Review: The Much Improved Microsoft Band 2

When I tested the first generation Microsoft Band, the most glaring issue with it was the fit. As much as I really enjoyed the device, wearing it screen down, along with the way the sensors were fit into the band made it less than ideal. Along with comfort, Microsoft took user feedback to heart and put out the second generation Microsoft Band 2. I can tell you that they definitely listened because the second iteration of their fitness band improves upon the first in almost every way, making it a tough option to beat.

Watch the full video review, here. It's a long one, with a deep dive into the Microsoft Health app:

The Microsoft Band 2 is a slim, wrist-worn fitness tracker with a beautifully bright 320x128 AMOLED touchscreen that displays a wealth of information using a tile-based interface. The display is ensconced in Corning Gorilla Glass 3 which is more durable than the first iteration which was prone to scratches, especially given the push to wear that one with the display on the inside of the wrist. On the metal frame of the watch body, you'll find two buttons. One is the "action" button which activates certain functions, the other is the sleep/wake/power button. Also on the body of the watch, you'll find some of the 11 sensors that the Band is equipped with. Right next to the power button, you'll find the microphone and on the opposite side of the body, you'll find the barometer.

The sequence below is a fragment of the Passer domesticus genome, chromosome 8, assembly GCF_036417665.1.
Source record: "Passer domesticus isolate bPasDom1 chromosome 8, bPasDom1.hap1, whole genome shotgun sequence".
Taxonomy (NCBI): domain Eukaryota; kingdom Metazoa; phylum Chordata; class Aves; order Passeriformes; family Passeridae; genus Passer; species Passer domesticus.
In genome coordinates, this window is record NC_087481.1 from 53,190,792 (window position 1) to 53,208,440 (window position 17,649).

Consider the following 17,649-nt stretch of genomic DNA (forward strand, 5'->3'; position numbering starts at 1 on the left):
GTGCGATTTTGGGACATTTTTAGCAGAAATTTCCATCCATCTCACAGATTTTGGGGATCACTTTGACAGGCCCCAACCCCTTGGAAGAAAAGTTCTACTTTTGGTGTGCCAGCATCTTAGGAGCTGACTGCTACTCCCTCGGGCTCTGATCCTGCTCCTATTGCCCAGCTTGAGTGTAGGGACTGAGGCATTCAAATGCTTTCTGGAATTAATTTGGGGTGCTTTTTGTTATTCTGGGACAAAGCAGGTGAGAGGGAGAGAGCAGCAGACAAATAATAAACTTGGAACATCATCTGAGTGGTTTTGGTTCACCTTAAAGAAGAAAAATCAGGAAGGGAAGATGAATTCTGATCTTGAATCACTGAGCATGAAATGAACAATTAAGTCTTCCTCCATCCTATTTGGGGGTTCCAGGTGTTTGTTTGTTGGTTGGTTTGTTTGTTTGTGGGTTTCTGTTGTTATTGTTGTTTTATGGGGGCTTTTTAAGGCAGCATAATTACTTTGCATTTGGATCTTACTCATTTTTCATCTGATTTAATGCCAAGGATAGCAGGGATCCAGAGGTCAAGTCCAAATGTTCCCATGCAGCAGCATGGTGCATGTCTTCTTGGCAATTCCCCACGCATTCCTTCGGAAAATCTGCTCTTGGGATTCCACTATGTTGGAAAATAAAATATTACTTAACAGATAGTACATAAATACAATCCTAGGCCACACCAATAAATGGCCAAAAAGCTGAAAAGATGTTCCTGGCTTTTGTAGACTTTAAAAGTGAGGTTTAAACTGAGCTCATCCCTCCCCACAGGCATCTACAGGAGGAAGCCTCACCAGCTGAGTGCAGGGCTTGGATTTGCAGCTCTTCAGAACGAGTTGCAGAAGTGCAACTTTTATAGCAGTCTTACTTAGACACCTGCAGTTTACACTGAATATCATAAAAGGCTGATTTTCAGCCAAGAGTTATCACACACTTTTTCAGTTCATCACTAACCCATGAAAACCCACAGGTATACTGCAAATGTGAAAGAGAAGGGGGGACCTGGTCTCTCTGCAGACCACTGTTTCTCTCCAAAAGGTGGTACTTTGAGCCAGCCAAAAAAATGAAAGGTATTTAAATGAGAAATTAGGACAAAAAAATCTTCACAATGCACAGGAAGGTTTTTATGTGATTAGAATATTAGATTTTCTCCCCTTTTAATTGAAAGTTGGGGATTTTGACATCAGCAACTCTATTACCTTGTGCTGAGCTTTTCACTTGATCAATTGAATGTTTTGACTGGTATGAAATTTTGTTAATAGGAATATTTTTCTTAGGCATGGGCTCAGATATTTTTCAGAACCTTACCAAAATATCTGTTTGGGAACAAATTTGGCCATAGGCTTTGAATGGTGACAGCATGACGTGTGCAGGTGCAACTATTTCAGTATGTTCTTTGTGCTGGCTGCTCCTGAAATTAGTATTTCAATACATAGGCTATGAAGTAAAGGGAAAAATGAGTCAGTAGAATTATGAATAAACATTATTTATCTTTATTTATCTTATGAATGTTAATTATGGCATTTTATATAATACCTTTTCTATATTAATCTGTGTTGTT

Below the display you'll also find an ambient light sensor which controls screen brightness based on the amount of light where you are. I find with the Band that setting the brightness to a constant setting, medium, gets me some pretty solid battery life. Speaking of that display, one of the greatest changes to the Microsoft Band 2 is the shape of the device. The previous generation had a slim and straight display, while the 2 is wider and curved. Without hesitation I'll tell you that the Band 2 is infinitely more comfortable than not only the first generation Band but many of the other smartwatches and bands that I've tried. Wearing the Band 2 for days -and nights- on end, only taking it off in the morning, presented no discomfort. I slept with it on every night and I can't say enough about how it didn't interfere with my sleep at all. I don't like wearing anything on my wrists when I go to bed but the curvature and slide locking clasp really make wear feel very natural and fitted so close to your arm that you can forget you're wearing it. I know, I know. I'm gushing. But that's because it is just such a welcomed improvement over the previous band. To ensure you get the most customized fit possible, the Microsoft Band 2 is available in three sizes: small, medium, and large. In terms of physical size, the small starts at 5.7" and goes all the way up to the large 8.5" option with about an inch of "give" on the sliding clasp at each sizing level (ie, small fits wrists, 5.7" - 6.7"). I went with the medium. I look like a big guy, but I actually have deceptively small wrists for my size.